Alexander Van der Bellen, who beat the far-right candidate in a presidential election thriller last year, was sworn in today (26 January) just as speculation raged about the future of the government.
Van der Bellen, 73, narrowly won a run-off against Norbert Hofer from the Freedom Party (FPÖ) in May but the anti-immigration party got the result annulled due to procedural irregularities.
A re-run set for October had to be postponed because of faulty glue on postal votes and after an ugly and divisive campaign Van der Bellen finally won the presidency on 4 December.
“I promise to follow faithfully the constitution and all laws of the republic and to fulfil my role to the best of my knowledge and conscience,” Van der Bellen said in a ceremony in parliament.
Hofer, 45, who like similar politicians in Europe stoked concerns about immigration and security, also used to great effect across the Atlantic by Donald Trump, would have been the first far-right president in the European Union.
The victory of the professorial Van der Bellen, who was backed by the ecologist Greens but ran as an independent, was greeted with relief by centrist parties in Austria and around Europe.
In an inaugural speech to parliament after he was sworn in to the largely ceremonial post, Van der Bellen said he would work for all Austrians but rejected core tenets of the populist wave that has swept Britain and other Western democracies.
“I see the biggest danger as letting ourselves be ensnared by easy answers, and thereby tipping into nationalism… That cannot be in Austria’s interest as a small country,” he said.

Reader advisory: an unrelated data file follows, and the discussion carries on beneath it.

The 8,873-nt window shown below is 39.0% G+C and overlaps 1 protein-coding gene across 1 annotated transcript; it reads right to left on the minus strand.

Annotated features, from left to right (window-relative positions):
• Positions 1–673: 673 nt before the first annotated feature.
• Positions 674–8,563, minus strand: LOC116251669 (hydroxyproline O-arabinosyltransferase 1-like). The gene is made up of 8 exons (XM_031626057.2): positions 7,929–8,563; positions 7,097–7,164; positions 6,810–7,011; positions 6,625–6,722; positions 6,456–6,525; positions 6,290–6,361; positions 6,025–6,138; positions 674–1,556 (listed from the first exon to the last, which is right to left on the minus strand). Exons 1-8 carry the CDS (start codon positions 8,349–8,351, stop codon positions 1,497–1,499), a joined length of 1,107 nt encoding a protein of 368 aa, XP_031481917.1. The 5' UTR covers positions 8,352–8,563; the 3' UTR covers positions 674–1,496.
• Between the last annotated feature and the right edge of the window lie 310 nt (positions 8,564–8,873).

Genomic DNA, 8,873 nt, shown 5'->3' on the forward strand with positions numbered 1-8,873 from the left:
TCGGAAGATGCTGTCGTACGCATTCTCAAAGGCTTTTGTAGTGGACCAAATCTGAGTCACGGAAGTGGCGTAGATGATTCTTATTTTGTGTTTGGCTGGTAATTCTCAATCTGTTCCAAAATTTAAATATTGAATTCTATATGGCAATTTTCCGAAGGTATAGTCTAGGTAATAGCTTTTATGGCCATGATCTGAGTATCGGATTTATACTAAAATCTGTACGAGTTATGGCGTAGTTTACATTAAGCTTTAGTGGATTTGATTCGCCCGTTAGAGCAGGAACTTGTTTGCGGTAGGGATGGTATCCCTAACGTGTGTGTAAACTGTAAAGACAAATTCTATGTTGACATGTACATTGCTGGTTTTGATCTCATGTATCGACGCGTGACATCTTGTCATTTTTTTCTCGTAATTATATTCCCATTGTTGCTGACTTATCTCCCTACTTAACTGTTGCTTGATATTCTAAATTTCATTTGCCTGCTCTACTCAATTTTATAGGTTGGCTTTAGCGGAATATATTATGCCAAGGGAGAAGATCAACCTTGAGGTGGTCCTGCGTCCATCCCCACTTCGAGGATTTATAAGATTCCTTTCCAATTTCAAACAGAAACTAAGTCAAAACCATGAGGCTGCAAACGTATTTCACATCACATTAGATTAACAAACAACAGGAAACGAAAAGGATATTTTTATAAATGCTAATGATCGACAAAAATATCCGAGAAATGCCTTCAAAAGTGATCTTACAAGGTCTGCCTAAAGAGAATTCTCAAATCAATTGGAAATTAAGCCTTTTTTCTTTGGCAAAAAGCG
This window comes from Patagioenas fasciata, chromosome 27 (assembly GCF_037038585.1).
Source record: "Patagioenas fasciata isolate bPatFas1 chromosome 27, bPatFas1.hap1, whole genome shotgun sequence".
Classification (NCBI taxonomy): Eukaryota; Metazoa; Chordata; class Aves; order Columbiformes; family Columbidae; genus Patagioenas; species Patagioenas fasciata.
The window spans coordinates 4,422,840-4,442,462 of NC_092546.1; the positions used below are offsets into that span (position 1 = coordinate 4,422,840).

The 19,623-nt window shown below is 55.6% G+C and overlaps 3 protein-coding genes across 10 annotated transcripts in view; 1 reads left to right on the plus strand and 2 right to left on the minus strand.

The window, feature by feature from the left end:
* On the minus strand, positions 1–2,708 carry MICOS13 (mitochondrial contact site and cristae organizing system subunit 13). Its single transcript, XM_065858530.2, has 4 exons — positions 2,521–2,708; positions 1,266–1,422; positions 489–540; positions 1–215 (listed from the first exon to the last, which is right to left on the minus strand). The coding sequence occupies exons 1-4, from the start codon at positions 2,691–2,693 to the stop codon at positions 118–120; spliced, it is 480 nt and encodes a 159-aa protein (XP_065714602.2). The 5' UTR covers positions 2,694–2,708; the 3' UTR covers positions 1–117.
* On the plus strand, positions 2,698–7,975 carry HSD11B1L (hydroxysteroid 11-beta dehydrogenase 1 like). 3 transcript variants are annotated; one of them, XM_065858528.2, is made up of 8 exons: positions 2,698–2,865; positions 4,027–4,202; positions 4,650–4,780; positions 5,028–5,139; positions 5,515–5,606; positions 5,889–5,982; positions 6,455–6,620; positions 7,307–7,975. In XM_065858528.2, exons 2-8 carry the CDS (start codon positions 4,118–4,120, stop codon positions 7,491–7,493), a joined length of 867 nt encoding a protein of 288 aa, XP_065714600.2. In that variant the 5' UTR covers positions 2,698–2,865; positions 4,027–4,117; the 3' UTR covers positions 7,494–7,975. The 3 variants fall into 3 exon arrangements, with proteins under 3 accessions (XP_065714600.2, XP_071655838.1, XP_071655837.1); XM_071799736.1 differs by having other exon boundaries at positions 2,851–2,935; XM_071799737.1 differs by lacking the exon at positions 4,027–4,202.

Austria’s president is traditionally a father-of-the-nation figure who only occasionally intervenes in public. But he also exerts influence on the government and political parties behind the scenes. The post had been vacant for six months because a re-run of the vote was ordered over irregularities in the count.
Van der Bellen’s arrival could help ease tensions between Austria’s two centrist coalition parties, which are seeking to agree on a list of new priorities that would keep their alliance alive and counter perceptions their government is ineffective.
But the “grand coalition” of Austria’s Chancellor Christian Kern, comprising his centre-left Social Democrats (SPÖ) and the centre-right People’s Party (ÖVP), remains under severe pressure.
Speculation has been heightened that the coalition may throw in the towel and call early elections, as the FPÖ has been topping national opinion polls and amid the public squabbling this week within the coalition that is due to rule until late 2018.